An Empirical Method to Quantify the Peripheral Performance Degradation in Deep Networks

Calden Wloka, John K. Tsotsos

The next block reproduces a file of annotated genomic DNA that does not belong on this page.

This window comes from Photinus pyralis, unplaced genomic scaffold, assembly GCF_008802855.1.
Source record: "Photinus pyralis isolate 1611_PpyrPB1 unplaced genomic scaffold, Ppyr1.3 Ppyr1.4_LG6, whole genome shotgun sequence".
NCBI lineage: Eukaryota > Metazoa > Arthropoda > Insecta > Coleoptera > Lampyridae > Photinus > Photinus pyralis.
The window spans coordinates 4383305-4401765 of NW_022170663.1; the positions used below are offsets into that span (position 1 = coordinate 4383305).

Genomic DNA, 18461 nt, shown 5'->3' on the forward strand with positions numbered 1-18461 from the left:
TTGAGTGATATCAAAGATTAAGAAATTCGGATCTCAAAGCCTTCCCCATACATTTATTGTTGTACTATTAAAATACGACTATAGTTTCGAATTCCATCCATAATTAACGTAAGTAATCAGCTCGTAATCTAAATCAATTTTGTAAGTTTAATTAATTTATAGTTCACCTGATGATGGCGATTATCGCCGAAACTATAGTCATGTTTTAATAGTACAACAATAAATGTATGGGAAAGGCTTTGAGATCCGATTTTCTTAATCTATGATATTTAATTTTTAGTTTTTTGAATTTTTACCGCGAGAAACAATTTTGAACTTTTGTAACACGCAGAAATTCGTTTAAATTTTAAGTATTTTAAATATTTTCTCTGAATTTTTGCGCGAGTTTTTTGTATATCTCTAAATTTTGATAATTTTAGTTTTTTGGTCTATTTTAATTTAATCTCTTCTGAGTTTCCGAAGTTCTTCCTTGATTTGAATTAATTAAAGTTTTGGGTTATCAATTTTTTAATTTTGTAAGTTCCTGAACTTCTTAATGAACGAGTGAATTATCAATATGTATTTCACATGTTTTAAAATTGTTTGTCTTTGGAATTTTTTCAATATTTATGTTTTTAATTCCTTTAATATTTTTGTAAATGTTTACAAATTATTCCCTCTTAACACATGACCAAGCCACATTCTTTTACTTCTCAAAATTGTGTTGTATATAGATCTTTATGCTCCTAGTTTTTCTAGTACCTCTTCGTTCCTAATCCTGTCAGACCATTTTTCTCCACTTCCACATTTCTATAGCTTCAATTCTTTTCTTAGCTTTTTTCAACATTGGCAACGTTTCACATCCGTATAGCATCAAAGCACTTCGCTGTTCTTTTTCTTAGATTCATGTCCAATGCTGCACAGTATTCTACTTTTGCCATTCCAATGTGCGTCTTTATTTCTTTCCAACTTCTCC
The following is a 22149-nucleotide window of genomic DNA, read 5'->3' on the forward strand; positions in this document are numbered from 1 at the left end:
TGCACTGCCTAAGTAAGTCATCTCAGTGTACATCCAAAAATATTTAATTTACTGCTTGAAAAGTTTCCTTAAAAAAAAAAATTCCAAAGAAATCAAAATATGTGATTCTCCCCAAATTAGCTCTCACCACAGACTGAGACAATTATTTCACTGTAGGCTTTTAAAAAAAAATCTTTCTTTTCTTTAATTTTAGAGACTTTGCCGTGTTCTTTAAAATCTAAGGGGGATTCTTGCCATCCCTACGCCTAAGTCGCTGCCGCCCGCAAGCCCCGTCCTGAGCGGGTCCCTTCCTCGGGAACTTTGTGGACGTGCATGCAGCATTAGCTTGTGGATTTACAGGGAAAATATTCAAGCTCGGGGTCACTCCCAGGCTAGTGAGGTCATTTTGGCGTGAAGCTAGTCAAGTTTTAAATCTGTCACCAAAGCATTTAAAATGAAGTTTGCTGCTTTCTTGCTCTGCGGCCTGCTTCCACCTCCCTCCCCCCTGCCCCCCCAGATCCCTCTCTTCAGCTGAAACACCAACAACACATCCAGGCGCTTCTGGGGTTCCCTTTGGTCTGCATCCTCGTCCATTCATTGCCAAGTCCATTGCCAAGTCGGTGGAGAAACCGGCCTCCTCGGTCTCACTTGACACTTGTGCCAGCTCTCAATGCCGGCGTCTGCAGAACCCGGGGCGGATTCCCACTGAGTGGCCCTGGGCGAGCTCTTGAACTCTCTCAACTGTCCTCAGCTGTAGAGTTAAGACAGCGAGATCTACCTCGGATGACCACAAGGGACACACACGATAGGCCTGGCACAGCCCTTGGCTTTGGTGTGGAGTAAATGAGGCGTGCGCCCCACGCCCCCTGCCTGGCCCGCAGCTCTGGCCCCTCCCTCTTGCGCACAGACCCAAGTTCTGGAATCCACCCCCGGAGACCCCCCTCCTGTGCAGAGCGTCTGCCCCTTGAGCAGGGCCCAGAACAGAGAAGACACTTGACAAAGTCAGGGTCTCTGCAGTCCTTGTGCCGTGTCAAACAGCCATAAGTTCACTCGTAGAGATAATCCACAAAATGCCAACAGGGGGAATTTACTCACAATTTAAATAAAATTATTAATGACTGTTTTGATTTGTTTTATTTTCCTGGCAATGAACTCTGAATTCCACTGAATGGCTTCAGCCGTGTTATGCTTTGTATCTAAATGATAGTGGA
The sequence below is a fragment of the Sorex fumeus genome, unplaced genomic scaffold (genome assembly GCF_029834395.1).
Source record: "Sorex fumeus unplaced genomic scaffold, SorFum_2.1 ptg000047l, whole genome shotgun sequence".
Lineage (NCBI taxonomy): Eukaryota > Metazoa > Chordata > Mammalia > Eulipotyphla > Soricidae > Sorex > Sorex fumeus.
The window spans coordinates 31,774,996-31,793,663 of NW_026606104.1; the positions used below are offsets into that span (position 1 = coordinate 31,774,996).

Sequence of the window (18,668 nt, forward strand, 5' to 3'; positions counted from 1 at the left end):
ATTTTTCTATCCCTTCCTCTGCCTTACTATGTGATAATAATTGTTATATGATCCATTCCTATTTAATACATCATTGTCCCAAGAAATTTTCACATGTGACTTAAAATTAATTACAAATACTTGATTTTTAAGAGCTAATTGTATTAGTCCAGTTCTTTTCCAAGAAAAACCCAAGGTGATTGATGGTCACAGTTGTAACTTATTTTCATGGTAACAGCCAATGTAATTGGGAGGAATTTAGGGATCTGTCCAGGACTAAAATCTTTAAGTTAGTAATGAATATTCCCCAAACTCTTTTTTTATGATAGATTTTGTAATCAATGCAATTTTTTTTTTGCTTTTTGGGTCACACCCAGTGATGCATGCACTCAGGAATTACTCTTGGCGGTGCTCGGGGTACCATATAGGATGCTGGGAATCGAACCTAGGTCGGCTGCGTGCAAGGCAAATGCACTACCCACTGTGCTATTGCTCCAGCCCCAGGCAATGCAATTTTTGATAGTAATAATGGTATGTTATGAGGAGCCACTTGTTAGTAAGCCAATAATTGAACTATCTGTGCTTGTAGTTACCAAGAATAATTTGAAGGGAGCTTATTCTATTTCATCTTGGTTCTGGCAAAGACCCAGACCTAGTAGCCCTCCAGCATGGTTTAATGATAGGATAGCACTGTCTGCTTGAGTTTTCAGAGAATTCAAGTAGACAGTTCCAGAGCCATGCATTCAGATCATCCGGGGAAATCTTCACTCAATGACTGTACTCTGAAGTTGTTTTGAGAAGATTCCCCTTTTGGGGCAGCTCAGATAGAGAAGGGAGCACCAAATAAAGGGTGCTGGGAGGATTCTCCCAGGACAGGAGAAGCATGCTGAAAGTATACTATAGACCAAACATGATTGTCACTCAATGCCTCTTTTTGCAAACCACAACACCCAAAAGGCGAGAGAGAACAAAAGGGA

When applying a convolutional kernel to an image, if the output is to remain the same size as the input then some form of padding is required around the image boundary, meaning that for each layer of convolution in a convolutional neural network (CNN), a strip of pixels equal to the half-width of the kernel size is produced with a non-veridical representation. Although most CNN kernels are small to reduce the parameter load of a network, this non-veridical area compounds with each convolutional layer. The tendency toward deeper and deeper networks combined with stride-based down-sampling means that the propagation of this region can end up covering a non-negligable portion of the image. Although this issue with convolutions has been well acknowledged over the years, the impact of this degraded peripheral representation on modern network behavior has not been fully quantified. What are the limits of translation invariance? Does image padding successfully mitigate the issue, or is performance affected as an object moves between the image border and center? Using Mask R-CNN as an experimental model, we design a dataset and methodology to quantify the spatial dependency of network performance. Our dataset is constructed by inserting objects into high resolution backgrounds, thereby allowing us to crop sub-images which place target objects at specific locations relative to the image border. By probing the behaviour of Mask R-CNN across a selection of target locations, we see clear patterns of performance degredation near the image boundary, and in particular in the image corners. Quantifying both the extent and magnitude of this spatial anisotropy in network performance is important for the deployment of deep networks into unconstrained and realistic environments in which the location of objects or regions of interest are not guaranteed to be well localized within a given image.

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